“We were born in a bubble of tragedy, where the murals on the walls kept us in. Our friends were going to Australia but were we were too scared so we put on our faces and went out.“

Those were the powerful words that opened Oona Doherty 'Fly the Flag' performance and discussion at The Mac recently. She remarked on how powerful the women were where she grew up. Their presence and forbearance was phenomenal, she said.

Dancers Oona Doherty and Janie Doherty (mover, maker, baker) recalled what it was like for them to be young women when all the “chemicals and liquids” started to kick in.
Oona Doherty, a past pupil of Saint Louise's is among a number of artists who have been leading a large-scale dance engagement with young women across the UK. Oona has received numerous national and international awards and was a previous associate artist of Belfast International Festival. She is a real inspiration in the dance world.

'Fly The Flag' is a unique collaboration between arts organisations and human rights charities which celebrates and reminds us of the human rights we should enjoy. Launched in 2018 on the 70th anniversary of the Universal Declaration of Human Rights, it focuses on Article 19, the right to freedom of opinion and expression. Activities will culminate in a celebration of the work on 10 December.

This initiative builds on Oona’s previous work where she developed a sugar army, a small group of young women within the community who she taught to perform. At the Mac she was asked where did the idea of the sugar army come? She said it was her experience of going to Saint Louise’s with “all those wee girls altogether that could be quite scary”. She said for a lot of this age group life could be quite two dimensional, particularly online as they look at Kim Kardashian and pose for selfies. She wanted to make them sweat and move and receive the benefit of it.  

SWEAT EQUITY: Dancers taking part in the Fly The Flag initiative
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SWEAT EQUITY: Dancers taking part in the Fly The Flag initiative

 

All of the young women who participated in the local group performed at the Mac. They talked about their awareness of human rights and you could see the glow of achievement and awe among them from being able to participate.

Portrait photographs of them in their Belfast neighbourhoods were flashed up screen. How small they all looked and how little nature they had around them were my first thoughts. I asked, “this is all very nice for the young women but what would it take to keep the excitement of dance alive for them to support their journey?”  

“It would not take much" was Oona's answer. "A room to meet once a week and someone to work with them." The Mac and Belfast International Festival jumped up to say they would sort something out. I hope they have.

The parents were talking of how happy their daughters seemed from engaging in the process, that they felt like they belonged to something interesting and exciting. When Oona spoke of them being the next generation dance stars, the two young women sitting in front of me made a little jump and squealed.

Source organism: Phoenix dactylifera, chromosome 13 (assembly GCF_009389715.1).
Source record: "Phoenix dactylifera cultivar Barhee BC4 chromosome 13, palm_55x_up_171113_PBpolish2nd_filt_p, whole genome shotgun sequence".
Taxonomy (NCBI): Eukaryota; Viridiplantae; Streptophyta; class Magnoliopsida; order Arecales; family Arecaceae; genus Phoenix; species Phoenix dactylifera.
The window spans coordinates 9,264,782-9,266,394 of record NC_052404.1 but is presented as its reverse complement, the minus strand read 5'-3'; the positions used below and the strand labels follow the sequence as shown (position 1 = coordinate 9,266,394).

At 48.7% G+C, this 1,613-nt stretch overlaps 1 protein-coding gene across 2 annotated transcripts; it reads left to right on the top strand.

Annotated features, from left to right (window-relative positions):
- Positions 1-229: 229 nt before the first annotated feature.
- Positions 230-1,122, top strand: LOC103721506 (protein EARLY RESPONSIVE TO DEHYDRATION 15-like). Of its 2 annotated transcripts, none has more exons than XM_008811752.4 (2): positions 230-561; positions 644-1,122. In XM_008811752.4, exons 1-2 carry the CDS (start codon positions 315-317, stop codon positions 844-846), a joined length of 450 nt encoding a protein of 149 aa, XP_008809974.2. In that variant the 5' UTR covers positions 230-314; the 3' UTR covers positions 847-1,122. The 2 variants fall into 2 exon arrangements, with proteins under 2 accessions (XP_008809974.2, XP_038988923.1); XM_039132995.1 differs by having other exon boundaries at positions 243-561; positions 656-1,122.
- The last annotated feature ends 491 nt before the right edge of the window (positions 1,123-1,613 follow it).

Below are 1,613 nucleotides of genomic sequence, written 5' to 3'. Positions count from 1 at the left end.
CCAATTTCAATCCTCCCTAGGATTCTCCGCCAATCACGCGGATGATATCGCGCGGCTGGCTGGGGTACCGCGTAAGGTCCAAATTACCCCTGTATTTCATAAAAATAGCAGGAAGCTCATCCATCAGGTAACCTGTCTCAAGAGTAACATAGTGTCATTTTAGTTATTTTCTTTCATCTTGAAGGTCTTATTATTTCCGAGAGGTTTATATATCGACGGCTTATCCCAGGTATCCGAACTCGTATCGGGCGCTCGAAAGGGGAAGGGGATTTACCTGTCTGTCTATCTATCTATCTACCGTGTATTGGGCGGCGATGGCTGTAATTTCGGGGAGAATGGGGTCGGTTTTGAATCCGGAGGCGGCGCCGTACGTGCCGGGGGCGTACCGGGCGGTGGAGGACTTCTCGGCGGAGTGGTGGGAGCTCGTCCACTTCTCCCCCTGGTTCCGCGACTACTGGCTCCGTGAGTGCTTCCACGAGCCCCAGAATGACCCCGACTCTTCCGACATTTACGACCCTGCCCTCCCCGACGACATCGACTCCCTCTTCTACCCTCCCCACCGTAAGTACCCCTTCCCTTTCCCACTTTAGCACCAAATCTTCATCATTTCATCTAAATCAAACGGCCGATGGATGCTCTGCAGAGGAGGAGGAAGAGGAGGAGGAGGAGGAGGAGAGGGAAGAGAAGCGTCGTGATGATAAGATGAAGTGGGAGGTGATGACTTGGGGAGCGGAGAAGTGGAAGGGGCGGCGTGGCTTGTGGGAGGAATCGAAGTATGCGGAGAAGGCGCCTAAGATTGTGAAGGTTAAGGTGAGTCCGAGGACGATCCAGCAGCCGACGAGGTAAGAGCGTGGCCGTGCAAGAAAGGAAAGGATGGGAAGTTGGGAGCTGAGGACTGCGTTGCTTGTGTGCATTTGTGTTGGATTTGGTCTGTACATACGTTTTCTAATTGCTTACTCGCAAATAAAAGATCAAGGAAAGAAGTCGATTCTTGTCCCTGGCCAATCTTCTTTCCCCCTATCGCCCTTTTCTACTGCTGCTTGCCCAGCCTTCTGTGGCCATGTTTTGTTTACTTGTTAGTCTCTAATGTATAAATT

With Covid, the process has morphed and developed, shifted and shaped. One idea was to bring all the young women to perform at Sadlers Wells, London. But with the erratic and unpredictable health environment, they ended up filming the process instead. The documentary will show the young participants using movement to explore freedom of expression and creating a new work.

At the Mac we also met a young women who had been in the original sugar army and who is now studying contemporary dance in Manchester. Her experience before had been of hip-hop dancing. Now she has a new career trajectory, it’s wonderful what can happen when young people get involved in the arts. 2021 has also seen Oona Doherty’s first collaboration with (La) Horde, the collective at the helm for Ballet National de Marseille in France. Her star will keep on rising, if supported.
 
In  the visual arts we are moving into a big group exhibition season where you can catch a glimpse of some of the work that is happening on a continual basis. It's tremendous to see Belfast Exposed set up a photo sale. The exhibition runs to 23 December. I once went to a night market in Conway Mill which was brilliant, could this not be revived?  The Belfast Potter Market has moved to the Golden Thread Gallery on Saturday 11 December.

"BRÓDÚIL AS BÉAL FEIRSTE": The fabulous Array Collective
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"BRÓDÚIL AS BÉAL FEIRSTE": The fabulous Array Collective

Finally, congrats to the Array Collective for carrying off the Turner Prize this week. I travelled to Coventry to view their work and am delighted at their success - worth noting that artist Stephen Millar gave his acceptance remarks in Irish. Their not-so-traditional Irish pub was a hard-hitting commentary on the Northern Ireland centenary AKA '100 Years of Solitude'. You can see the announcement at 35:50 in the BBC live show from Coventry including Stephen's inspiring words which included "táimid bródúil as Béal Feirste" which he translated, after a nudge from the presenter to, "we are proud to be from Belfast and to be of Belfast."